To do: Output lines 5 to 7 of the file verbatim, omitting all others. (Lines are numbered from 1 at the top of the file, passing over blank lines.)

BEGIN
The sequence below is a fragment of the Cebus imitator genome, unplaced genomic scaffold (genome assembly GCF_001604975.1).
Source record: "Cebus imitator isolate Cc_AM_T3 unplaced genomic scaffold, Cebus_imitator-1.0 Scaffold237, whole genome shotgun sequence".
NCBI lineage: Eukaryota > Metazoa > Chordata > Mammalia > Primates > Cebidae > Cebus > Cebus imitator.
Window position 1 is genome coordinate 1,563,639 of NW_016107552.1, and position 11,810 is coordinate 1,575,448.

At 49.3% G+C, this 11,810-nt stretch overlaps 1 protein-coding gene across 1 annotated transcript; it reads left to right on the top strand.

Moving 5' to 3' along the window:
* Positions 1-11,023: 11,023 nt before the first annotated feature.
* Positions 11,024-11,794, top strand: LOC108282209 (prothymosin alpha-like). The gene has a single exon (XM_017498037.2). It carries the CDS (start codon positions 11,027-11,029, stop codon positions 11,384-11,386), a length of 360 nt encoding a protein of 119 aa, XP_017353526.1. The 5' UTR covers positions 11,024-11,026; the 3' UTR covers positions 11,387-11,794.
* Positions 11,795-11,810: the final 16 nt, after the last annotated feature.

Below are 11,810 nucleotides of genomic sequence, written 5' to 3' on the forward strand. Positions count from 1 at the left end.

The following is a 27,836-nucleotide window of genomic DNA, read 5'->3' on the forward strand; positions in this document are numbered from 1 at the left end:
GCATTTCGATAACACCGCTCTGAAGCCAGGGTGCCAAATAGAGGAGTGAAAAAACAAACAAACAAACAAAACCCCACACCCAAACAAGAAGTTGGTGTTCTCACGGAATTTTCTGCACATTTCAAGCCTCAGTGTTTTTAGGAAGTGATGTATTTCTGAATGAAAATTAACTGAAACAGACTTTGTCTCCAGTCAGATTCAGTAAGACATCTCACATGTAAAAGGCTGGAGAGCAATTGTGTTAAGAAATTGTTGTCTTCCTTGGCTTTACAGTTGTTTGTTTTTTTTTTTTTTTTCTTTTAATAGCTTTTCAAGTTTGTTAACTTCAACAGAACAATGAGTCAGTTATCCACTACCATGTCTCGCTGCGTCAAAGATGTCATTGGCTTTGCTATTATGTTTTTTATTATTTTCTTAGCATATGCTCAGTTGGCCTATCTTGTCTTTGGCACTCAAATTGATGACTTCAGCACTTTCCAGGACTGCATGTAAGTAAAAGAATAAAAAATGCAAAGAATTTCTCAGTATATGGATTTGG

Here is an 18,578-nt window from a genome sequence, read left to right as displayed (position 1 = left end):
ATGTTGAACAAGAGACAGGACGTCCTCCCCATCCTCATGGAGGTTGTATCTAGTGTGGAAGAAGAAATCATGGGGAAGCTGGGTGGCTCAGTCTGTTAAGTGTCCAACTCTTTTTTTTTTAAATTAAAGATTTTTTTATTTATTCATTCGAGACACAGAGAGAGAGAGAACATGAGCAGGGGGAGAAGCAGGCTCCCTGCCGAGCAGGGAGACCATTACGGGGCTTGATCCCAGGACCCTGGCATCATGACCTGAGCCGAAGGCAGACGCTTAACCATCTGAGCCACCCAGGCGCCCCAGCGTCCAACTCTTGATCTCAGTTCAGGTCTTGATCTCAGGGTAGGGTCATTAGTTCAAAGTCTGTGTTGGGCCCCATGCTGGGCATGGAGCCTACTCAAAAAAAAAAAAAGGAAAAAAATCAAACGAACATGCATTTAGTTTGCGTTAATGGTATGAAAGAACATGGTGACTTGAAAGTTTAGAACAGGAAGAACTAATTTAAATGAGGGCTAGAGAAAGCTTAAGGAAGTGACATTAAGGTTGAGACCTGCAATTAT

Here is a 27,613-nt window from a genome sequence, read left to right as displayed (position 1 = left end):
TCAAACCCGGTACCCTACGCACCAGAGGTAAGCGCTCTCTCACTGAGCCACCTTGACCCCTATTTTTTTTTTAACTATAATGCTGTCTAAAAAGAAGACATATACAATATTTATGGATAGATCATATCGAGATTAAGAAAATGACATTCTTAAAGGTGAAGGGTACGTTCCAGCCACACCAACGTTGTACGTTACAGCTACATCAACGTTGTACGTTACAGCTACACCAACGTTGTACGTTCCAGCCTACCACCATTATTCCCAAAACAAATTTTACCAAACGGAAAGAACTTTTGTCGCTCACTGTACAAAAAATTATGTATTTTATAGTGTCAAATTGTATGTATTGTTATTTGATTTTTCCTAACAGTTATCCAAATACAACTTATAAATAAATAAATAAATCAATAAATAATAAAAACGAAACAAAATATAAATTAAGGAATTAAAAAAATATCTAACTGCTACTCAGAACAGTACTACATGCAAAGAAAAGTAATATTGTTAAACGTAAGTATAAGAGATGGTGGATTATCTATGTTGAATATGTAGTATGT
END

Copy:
At 49.3% G+C, this 11,810-nt stretch overlaps 1 protein-coding gene across 1 annotated transcript; it reads left to right on the top strand.

Moving 5' to 3' along the window:
* Positions 1-11,023: 11,023 nt before the first annotated feature.